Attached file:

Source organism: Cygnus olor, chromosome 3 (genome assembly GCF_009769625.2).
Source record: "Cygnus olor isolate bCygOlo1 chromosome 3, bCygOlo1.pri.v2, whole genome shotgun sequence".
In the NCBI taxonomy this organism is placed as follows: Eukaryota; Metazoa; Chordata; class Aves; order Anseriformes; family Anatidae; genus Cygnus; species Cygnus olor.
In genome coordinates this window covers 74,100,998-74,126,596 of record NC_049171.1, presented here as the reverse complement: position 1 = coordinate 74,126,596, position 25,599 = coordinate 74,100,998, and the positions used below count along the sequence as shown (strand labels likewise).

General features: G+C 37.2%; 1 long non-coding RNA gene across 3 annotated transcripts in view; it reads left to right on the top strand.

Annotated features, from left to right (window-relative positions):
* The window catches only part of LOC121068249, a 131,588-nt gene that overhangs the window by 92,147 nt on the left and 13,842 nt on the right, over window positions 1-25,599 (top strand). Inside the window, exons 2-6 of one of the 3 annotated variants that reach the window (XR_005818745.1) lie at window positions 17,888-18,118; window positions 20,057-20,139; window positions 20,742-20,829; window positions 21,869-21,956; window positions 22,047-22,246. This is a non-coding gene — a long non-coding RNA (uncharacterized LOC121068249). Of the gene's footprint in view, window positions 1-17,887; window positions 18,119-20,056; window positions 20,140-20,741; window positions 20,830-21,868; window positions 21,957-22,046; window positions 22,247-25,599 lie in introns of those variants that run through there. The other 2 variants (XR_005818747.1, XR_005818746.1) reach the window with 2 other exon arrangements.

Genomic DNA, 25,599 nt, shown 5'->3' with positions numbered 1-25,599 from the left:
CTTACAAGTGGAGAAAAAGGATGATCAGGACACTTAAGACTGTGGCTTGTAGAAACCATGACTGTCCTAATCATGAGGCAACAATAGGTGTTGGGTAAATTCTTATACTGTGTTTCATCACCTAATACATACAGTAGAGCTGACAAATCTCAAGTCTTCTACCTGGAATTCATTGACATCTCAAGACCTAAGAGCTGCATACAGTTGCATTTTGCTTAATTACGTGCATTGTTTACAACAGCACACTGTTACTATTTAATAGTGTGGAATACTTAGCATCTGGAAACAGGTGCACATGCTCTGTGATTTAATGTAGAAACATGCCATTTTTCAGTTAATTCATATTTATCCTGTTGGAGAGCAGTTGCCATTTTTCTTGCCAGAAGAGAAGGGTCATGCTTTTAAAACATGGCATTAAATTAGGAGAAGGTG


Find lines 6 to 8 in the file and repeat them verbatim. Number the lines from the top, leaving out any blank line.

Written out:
Annotated features, from left to right (window-relative positions):
* The window catches only part of LOC121068249, a 131,588-nt gene that overhangs the window by 92,147 nt on the left and 13,842 nt on the right, over window positions 1-25,599 (top strand). Inside the window, exons 2-6 of one of the 3 annotated variants that reach the window (XR_005818745.1) lie at window positions 17,888-18,118; window positions 20,057-20,139; window positions 20,742-20,829; window positions 21,869-21,956; window positions 22,047-22,246. This is a non-coding gene — a long non-coding RNA (uncharacterized LOC121068249). Of the gene's footprint in view, window positions 1-17,887; window positions 18,119-20,056; window positions 20,140-20,741; window positions 20,830-21,868; window positions 21,957-22,046; window positions 22,247-25,599 lie in introns of those variants that run through there. The other 2 variants (XR_005818747.1, XR_005818746.1) reach the window with 2 other exon arrangements.

Genomic DNA, 25,599 nt, shown 5'->3' with positions numbered 1-25,599 from the left: